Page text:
New York City has seen a huge rise in anti-Asian hate crimes, with police figures showing a 343 percent rise during the Covid pandemic.
This follows a string of horrific incidents in Manhattan, including a homeless man who confessed to fatally shoving an Asian woman in front of subway train at Times Square and a 65-year-old woman who was kicked and stomped on by a man yelling anti-Asian slurs.
Last week, police arrested a suspect who allegedly kicked city health worker Nina Rothschild, 58, down the stairs outside the station in Queens Plaza and repeatedly hit her head with a hammer.
Denise Alston, 57, of Queens, was arrested Friday night after police said she used Rothschild’s credit card a day after the attack.
Also last week, police launched a hunt for a man suspected of going on a two-hour assault spree targeting seven Asian woman.
In February, New York City Mayor Eric Adams ousted Jessica Corey, the head of the NYPD’s hate crimes unit, which has made arrests in fewer than half of all reported incidents.
‘We were too slow in investigating [crimes] as possible hate crimes,’ Adams said Monday as he commented on Corey’s ouster. ‘I wanted a new face there, a new vision.’
There has also been a nearly 60 per cent spike in general crime over last year.
The attack comes almost two weeks after New York City started its new ‘Subway Safety Plan’, a 17-page program to fight the massive spike in transit crime in the still-recovering city.
According to the latest data from the New York City Police Department, since the beginning of the year, there have been 276 instances of crime in the subway system, which represent a 65 percent increase compared to the same period in 2021.
Adams’s plan involves sending more police, mental health clinicians and social service outreach workers into the subways. Levy said Monday that a ‘phased-in’ implementation was beginning.
The plan notes that more than 1,000 homeless people who use the subways for shelter need help, not handcuffs, but says police will have a zero-tolerance policy and will crack down on sleeping, littering, smoking, doing drugs or hanging out in the system.
It calls for clearing all passengers out of trains at the ends of their lines, an approach that has waxed and waned over the years.
The Metropolitan Transportation Authority (MTA), which runs the subways, ‘knows that there are people in the subway system who need help and must and will be helped.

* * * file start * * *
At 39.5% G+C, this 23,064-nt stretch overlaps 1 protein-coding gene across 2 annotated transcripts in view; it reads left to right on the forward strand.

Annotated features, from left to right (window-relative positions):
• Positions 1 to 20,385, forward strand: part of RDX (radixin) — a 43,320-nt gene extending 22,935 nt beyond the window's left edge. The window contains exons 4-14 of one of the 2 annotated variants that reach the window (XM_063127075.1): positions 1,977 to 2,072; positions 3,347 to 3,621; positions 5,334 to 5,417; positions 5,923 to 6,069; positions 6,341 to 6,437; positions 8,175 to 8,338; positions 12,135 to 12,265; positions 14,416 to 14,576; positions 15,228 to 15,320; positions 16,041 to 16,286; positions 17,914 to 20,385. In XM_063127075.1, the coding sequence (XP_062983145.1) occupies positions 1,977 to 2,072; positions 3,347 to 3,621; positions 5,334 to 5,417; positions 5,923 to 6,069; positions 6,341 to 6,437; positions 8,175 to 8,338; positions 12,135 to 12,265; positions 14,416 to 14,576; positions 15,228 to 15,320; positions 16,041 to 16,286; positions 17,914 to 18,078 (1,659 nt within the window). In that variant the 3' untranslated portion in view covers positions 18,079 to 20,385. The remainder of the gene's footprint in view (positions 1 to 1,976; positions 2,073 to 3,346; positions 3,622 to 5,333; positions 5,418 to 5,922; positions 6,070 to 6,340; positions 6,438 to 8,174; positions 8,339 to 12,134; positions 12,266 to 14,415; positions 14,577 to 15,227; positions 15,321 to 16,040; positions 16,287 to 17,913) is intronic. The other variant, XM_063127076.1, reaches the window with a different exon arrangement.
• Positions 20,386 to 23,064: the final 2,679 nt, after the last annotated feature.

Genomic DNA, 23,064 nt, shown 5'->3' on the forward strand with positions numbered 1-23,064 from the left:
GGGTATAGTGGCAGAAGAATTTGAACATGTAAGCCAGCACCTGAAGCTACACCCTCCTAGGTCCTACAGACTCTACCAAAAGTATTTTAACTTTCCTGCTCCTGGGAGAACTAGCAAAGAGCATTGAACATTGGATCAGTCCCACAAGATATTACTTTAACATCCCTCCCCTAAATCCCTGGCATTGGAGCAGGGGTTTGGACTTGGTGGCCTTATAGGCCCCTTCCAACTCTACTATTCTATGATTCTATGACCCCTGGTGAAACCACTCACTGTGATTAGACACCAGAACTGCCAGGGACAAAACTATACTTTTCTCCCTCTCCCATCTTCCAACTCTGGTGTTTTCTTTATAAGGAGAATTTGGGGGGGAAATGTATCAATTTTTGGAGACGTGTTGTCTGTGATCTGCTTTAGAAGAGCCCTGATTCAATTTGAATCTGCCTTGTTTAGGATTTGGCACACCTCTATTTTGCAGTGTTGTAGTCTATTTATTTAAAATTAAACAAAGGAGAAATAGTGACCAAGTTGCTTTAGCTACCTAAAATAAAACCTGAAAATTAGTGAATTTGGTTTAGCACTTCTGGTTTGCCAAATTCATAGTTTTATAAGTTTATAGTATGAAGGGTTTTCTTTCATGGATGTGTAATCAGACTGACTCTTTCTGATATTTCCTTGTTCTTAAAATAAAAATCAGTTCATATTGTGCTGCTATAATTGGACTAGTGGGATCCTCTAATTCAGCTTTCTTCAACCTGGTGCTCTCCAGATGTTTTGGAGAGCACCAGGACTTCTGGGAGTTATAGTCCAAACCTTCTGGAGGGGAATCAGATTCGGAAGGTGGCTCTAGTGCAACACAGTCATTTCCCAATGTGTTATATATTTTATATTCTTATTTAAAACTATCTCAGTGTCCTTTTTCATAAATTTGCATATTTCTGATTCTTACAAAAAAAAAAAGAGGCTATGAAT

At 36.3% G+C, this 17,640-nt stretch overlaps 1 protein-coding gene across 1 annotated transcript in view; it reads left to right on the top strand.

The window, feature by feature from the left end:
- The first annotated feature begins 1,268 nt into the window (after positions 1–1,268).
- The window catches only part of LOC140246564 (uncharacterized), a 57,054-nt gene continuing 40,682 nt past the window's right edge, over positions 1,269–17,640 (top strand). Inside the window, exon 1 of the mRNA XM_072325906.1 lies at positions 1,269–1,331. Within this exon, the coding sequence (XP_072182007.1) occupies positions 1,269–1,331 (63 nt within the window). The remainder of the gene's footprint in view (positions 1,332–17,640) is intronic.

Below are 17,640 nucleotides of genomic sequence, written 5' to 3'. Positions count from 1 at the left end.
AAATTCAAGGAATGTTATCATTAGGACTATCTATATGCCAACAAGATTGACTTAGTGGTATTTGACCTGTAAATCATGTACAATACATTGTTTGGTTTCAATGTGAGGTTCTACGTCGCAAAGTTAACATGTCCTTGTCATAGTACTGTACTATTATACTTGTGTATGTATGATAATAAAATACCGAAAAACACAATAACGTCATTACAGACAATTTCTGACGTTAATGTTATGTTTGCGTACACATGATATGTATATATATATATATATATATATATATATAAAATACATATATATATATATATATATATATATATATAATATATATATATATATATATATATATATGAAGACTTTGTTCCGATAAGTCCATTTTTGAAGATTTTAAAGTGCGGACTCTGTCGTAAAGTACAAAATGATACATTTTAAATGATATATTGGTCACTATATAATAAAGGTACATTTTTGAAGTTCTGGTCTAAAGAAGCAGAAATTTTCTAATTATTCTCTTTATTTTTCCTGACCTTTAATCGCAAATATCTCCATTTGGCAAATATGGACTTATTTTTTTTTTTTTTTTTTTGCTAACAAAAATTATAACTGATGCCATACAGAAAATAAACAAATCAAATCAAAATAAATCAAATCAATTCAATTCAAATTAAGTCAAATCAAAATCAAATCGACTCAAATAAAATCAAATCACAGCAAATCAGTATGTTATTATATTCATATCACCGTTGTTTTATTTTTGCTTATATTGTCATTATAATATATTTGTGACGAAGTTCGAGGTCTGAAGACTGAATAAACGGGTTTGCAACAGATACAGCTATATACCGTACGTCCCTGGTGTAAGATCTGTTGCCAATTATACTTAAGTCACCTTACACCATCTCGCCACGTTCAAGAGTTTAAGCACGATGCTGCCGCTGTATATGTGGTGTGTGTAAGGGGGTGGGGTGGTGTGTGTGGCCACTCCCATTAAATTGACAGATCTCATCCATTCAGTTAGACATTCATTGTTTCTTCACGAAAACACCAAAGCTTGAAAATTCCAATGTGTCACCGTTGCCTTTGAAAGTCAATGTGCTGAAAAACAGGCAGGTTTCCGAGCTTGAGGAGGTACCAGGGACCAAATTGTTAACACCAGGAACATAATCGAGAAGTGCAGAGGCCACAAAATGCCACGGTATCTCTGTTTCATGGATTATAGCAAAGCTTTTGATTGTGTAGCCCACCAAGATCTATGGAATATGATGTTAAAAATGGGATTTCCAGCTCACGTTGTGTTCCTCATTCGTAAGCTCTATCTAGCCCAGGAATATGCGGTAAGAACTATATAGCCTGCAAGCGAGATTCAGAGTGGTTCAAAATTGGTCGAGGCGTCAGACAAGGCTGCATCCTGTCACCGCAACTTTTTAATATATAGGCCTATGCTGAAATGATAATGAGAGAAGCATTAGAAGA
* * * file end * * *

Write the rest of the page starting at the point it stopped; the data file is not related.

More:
‘But they can’t stay in the subway system,’ spokesperson Aaron Donovan said.
Adams did not give any specific details and timelines on his plan’s progress last month, and given the chronic shortage of housing options that are mostly priced at an affordable rate for people who choose to live in the subway, it was unclear where those who found a home underground would go if they are evicted, if won’t be the streets.
Details on the plan’s cost or how it would be paid remain scarce.
Shelly Nortz, a deputy executive director of the nonprofit Coalition for the Homeless, cautioned against ‘criminalizing homelessness and mental illness’ and suggested the city was falling back on policing strategies that had failed in the past.
However, she welcomed arrangements within the plan that call for more psychiatric inpatient beds to be made available, as well as shelters with private rooms and supportive housing, which comes with on-site social services.
In recent years, the city has veered between responding to concerns about crime in the subways and complaints about heavy-handed policing there.
The last mayor, Democrat Bill de Blasio, at times deployed more police into the system. So did Adams, just last month.
The precise number of homeless people living in the subway is unknown, but an annual survey in January 2021 shared an estimated figure at 1,300 — and that was when the subway system would be closed for four hours every night for disinfecting.
The number of homeless people in the system is believed to have increased ever since.
Prior to the pandemic, 1,700 people were living in the subway in January 2020.